It has been argued that civilians who shelter and aid soldiers in a time of war cannot be considered “untouchable”, especially in the time period we are discussing, when the slaughter of besieged towns was almost common in the Thirty Years War in Germany. This is a question of personal moral leanings of course. For myself, it seems plain that in the time period being discussed a line was drawn between soldier and civilian, even in siege conditions. The common man in Drogheda would have had little say in the running of the towns defence or the soldiers it admitted. Perhaps they could have left before the siege started, but few would be willing to abandon their homes.
Ultimately, it is impossible to know how many civilians were killed at Drogheda, a point I will expand upon in a moment. It is a crucial thing to note though, in all discussions: nobody knows for sure how many civilians were killed at Drogheda. No narrative of the battle, regardless of its source or nature, can know that for sure.
- Cromwell’s brutality
Certainly, Cromwell did all that he could to promote the events as a righteous act, in his infamous words about the battle:
I am persuaded that this is a righteous judgment of God upon these barbarous wretches, who have imbrued their hands in so much innocent blood; and that it will tend to prevent the effusion of blood for the future…
I will return to these words towards the end. But for now they do seem to indicate a man who was dedicated to imposing his will forcefully upon Ireland, and was more than willing to do so at the point of a sword. The famous picture of Cromwell riding casually by as his men butcher women and children is the kind of thing that was borne of this sentiment, but that is not to say that it can be relied upon.
Cromwell didn’t like the Irish, this is known. He saw his overall campaign in divinely mandated terms. But his hatred of Catholic Ireland, while having much to do with the actual religion, was also a result of the Catholic Church’s key role in the slaughter of Protestants in the 1641 rebellion, a rebellion that Cromwell was keen to avenge – that being the “innocent blood” he mentions above.
For all that, Cromwell could be a soft touch as well. His proclamations to the Irish people after his arrival were less fire and brimstone and more “hearts and minds”, promising his troops would not live off the land as they pleased and that soldiers who unnecessarily harmed the native population would be punished. This pronouncement gained Cromwell much support from locals in the Dublin area, albeit mostly Protestant support.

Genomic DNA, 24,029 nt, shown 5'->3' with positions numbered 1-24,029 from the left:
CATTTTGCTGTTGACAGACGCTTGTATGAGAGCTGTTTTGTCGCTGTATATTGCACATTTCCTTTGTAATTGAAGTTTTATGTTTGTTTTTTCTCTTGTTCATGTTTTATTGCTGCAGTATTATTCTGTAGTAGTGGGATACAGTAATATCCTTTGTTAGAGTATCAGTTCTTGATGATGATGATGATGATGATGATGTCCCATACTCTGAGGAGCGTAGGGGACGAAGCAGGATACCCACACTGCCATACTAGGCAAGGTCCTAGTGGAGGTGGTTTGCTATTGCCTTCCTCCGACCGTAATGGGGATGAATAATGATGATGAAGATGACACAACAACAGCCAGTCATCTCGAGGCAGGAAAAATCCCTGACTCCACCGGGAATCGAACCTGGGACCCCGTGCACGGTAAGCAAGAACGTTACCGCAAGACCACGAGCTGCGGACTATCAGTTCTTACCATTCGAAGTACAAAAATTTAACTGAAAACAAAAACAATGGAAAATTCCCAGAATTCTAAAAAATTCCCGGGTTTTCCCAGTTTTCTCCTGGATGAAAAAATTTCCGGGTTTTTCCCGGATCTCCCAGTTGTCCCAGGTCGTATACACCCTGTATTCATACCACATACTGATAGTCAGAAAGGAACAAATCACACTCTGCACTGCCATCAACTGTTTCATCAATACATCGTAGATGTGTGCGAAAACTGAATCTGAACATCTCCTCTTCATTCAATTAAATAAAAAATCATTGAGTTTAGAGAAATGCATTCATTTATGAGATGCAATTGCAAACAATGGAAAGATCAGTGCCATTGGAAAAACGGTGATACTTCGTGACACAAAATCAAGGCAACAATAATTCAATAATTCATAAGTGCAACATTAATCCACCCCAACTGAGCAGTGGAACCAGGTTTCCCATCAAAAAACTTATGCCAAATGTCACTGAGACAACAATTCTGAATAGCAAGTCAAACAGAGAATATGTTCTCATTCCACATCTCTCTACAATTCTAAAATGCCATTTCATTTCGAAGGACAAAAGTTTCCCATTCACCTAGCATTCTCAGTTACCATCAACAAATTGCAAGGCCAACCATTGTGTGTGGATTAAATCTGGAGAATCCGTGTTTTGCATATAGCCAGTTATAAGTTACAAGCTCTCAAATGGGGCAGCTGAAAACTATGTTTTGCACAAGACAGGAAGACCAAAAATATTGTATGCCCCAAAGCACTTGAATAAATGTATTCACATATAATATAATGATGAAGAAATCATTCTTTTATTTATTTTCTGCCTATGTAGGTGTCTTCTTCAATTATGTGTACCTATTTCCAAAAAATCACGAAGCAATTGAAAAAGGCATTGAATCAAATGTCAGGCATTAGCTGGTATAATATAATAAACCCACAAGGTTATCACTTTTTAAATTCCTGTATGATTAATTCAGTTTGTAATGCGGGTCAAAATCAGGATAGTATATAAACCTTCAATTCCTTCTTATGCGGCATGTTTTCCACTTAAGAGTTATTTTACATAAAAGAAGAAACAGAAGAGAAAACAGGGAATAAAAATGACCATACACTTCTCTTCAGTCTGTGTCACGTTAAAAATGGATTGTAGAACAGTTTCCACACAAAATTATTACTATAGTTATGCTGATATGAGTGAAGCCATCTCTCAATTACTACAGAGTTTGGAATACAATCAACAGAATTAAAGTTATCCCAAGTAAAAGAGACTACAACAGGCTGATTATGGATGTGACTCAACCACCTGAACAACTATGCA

In condemnation of Cromwell
With all of that being said, we must now explore the second path of scepticism regarding Drogheda, which arises from attempts to defend Cromwell and his actions that day, which have gained more prominence recently, here and abroad. This goes beyond the simple fact regarding the rules of war and how Cromwell followed them (for the military defenders).
- No civilians killed?
One of the more noted of these defenders is Tom Reilly, whose book Cromwell, an Honourable Enemy provoked much attention – and debate – when it was published. Reilly praises Cromwell and makes a number of claims about the Siege of Drogheda where he attempts to whiten the Parliamentarians reputation.
Reilly makes the claim that “not only was there no outright slaughter of the defenceless inhabitants…no evidence to substantiate the stories of the massacre of even one unarmed person”. Put simply, such a claim does huge damage to any other analysis that Reilly may make. The numbers of civilians killed at Drogheda is absolutely debatable, but what is beyond doubt is that some were killed. Nearly all primary accounts, Parliamentarian and Royalist, mention some civilian casualties. Perhaps we might struggle to condemn Cromwell in a court of law, but we must allow some common sense to prevail: the idea that no civilians were killed is laughable.
Cromwell had a reputation from the English fighting of letting his men plunder a breached town while he stayed outside, away from any such actions. This time however, he was noted as entering shortly after the breach was made, and being infuriated by the sight of his dead soldiers. He subsequently issued “no mercy” orders for those “under arms”. His actions are likely to have set a further fire under his men, who would have been difficult to control in the circumstances, which could easily have led to greater violence against civilians.
- Notoriety of massacre
Such defenders ignore other realities. The “massacre” was certainly notorious very soon after it happened, indicating that something outside the norm happened there. In this, Cromwell played a part, with his infamous words “barbarous wretches” and “righteous judgement” openly claiming that his actions at Drogheda were meant to scare others.
The argument can be made that Cromwell was exaggerating. Certainly, he did not want to be in Ireland for too long, and he knew well the potent weapon that fear could be. To that end, it would be easy for Cromwell himself to emphasise and exaggerate the casualties at the Siege of Drogheda, and the conduct of his soldiers, in order to scare other enemy garrisons throughout the country. He wanted them to surrender, quickly. Certainly, civilians were killed at Drogheda, but it is not inconceivable that when faced with this fact, Cromwell decided to take what seemed like a potential propaganda nightmare and use it for his own ends, to terrorise the rest of the country, in his own words, “while the fear of God was upon them”. Such tactics are worthy of condemnation of their own, using the event of civilian deaths, ordered or unordered, as a psychological weapon regardless of how true the message was.